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The New Season Begins – Opera, Symphony, Film, Theater

Posted on: October 5th, 2013 by Art Leonard No Comments

My new culture season is duly launched.  As of last night, I’ve taken in: “Anna  Nicole,”  apparently the last production of New York City Opera, presented in collaboration with the Brooklyn Academy of Music on September 21; the new film “Don Jon” by Joseph Gordon-Levitt at the AMC Theater on Broadway at 84th Street on September 29; a memorial celebration for my friend, the late Ari Joshua Sherman, at the DiMenna Center for the Arts that same evening, September 29; my first New York Philharmonic subscription concert at Lincoln Center on September 28; the new Broadway revival of “The Glass Menagerie” at the Booth Theatre on October 1; and the American Symphony Orchestra’s “New York Avant-Garde” concert at Carnegie Hall last night, October 3.

Herewith a brief summary of these experiences as the season really gets under way.

New York City Opera has been an important part of my cultural life ever since I arrived in the city in the fall of 1977.  I have particularly appreciated their staging of new works and works that are not central to the repertory, since the mainstream stuff is available in generally superior performances from the Metropolitan Opera.  It isn’t so much that City Opera was less expensive to attend, but that it was usually more interesting to attend, even when they were putting on standard works such as “La Boheme” or “Carmen,” since they usually found an interesting “twist” that made them seem like new works as well.

But a series of management mistakes, and the heavy fundraising competition of the Met, together with the impact of the Great Recession on charitable donations, has put the City Opera into a financially untenable position.  If there had to be a last production, I’m glad it was a new opera, a premiere for New York, and something that lived up to most of the advance hype.  Although I found Mark-Anthony Turnage’s score to be serviceable rather than memorable, the libretto by Richard Thomas would have made an excellent play with incidental music on its own, and the production directed by Richard Jones with the music conducted by Steven Sloane was consistently entertaining and attention-grabbing.  From one perspective, this might seem a trivial piece of musical theater fluff about a gold-digger who was famous for marrying an elderly billionaire and then battling his family in court for her intestate inheritance as a surviving spouse, but it had an awful lot to say as wry satire about our celebrity-obsessed society and the dangers that these “no-talent” celebrities run into as they encounter the hangers-on, exploiters, and – in this case—hostile “in laws.”   Too bad there is unlikely to be a film from this production, but I think there may be one from the original English production at Covent Garden.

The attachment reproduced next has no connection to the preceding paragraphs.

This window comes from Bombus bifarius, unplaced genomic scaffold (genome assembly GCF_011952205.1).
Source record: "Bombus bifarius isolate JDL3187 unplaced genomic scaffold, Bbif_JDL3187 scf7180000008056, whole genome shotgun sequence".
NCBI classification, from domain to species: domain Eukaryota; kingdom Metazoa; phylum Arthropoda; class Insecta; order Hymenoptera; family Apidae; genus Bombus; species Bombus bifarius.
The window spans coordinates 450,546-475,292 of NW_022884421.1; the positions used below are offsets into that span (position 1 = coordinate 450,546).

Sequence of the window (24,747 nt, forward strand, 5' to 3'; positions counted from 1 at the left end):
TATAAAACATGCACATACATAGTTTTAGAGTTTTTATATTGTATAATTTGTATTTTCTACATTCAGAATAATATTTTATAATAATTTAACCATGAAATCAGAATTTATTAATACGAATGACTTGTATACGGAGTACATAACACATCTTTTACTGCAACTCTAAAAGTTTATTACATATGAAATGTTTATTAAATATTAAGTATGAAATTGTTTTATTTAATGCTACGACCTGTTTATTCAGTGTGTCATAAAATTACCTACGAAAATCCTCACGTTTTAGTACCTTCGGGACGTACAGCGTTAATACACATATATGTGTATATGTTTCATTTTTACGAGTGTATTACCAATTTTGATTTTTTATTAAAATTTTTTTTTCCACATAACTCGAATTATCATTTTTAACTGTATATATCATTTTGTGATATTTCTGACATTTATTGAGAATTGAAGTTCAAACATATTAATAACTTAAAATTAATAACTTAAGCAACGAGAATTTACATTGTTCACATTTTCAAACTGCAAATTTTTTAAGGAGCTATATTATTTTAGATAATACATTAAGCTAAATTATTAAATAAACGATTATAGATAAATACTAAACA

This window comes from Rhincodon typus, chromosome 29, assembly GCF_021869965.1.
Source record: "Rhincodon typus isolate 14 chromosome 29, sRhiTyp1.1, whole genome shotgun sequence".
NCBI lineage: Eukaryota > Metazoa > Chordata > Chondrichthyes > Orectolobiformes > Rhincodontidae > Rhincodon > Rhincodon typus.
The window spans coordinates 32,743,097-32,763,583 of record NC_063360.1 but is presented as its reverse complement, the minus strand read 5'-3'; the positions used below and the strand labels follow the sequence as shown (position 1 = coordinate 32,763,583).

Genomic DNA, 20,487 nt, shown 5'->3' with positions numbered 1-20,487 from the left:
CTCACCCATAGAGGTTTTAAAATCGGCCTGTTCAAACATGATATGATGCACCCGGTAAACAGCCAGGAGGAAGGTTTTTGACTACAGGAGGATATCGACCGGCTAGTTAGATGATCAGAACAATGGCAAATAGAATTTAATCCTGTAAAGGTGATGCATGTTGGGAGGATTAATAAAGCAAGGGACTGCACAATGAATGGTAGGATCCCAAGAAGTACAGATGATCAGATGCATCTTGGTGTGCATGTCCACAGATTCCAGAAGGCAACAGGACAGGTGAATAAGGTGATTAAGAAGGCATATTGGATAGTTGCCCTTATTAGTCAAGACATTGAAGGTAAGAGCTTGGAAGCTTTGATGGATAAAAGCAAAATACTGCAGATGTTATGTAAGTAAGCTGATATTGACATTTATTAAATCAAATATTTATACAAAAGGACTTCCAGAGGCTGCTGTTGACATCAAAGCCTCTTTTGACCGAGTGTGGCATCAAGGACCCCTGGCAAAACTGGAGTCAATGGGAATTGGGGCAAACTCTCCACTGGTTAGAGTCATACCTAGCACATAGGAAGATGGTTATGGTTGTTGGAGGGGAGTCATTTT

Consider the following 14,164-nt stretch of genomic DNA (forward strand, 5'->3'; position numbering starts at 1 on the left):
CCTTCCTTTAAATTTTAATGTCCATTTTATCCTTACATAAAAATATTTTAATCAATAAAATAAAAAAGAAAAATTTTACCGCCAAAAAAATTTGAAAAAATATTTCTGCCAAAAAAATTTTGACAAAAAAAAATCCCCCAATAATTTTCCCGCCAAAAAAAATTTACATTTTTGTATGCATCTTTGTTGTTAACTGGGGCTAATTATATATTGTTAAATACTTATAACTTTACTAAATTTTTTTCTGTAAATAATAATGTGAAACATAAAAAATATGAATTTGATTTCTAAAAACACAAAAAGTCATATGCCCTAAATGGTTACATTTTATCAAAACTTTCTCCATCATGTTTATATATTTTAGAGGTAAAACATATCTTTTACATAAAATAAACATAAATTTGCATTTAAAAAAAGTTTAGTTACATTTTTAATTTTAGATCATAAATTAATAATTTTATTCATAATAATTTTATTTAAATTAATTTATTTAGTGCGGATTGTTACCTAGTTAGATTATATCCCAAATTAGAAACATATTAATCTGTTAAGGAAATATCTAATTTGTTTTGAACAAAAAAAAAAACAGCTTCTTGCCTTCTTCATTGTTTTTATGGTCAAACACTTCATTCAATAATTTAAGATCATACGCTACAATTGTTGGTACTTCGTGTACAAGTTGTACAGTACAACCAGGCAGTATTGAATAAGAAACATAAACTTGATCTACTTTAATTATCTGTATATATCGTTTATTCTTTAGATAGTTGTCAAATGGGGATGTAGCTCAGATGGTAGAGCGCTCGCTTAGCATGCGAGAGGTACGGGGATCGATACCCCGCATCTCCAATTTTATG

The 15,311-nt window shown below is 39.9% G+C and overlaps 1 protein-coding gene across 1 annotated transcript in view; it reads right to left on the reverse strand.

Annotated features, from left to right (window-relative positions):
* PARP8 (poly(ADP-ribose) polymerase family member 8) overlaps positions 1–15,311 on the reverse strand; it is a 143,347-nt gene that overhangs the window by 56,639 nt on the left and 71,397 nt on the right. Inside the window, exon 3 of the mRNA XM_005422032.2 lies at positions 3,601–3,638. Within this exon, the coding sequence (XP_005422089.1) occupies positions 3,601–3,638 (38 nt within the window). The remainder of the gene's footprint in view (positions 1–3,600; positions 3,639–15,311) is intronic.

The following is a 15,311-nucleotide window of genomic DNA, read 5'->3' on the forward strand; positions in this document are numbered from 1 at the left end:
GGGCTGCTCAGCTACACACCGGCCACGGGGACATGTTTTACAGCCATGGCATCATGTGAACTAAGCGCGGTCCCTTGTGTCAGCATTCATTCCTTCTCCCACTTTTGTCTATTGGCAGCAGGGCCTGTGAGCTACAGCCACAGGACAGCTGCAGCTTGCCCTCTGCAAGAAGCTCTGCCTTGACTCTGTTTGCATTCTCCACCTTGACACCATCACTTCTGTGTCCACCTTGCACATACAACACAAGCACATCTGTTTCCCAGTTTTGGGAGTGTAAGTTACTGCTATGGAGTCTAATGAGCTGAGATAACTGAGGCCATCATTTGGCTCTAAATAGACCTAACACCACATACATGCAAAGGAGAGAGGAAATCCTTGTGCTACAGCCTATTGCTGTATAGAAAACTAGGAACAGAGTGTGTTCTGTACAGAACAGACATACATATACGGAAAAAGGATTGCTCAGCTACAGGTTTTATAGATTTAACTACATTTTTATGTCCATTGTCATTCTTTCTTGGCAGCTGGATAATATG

Joseph Gordon-Levitt’s “Don Jon” is reportedly his first attempt at scripting and directing a major motion picture – starring himself – and I think Gordon-Levitt pulls off the Woody Allen act with aplomb.  He impersonates a “dumb jock” Jersey boy obsessed with his body, his car, his pad, his boys (friends) and his girls (sex objects).  He haunts the suburban nightclubs looking for chicks to score, and because he’s a self-confident, sexy hunk, he can have almost anybody he wants.  But the sex is not satisfying – there’s really no emotional connection – and he’s convinced that masturbating to pornography is more satisfying.  As a result, even though he’s having sex several nights a week with real women, he’s getting off to porn several times a day.  Something has to give.  And there’s the story, when he happens upon somebody to whom he’s attracted who doesn’t want to jump into bed without some personal acquaintance.   Of course, this isn’t a perfect film.  No film is.  But it is dramatically credible, well written, acted, and directed, and I found it compelling – at least to the extent that my mind never wandered, as it tends to do if a film bogs down in slow, talky, lassitude.  This one never does.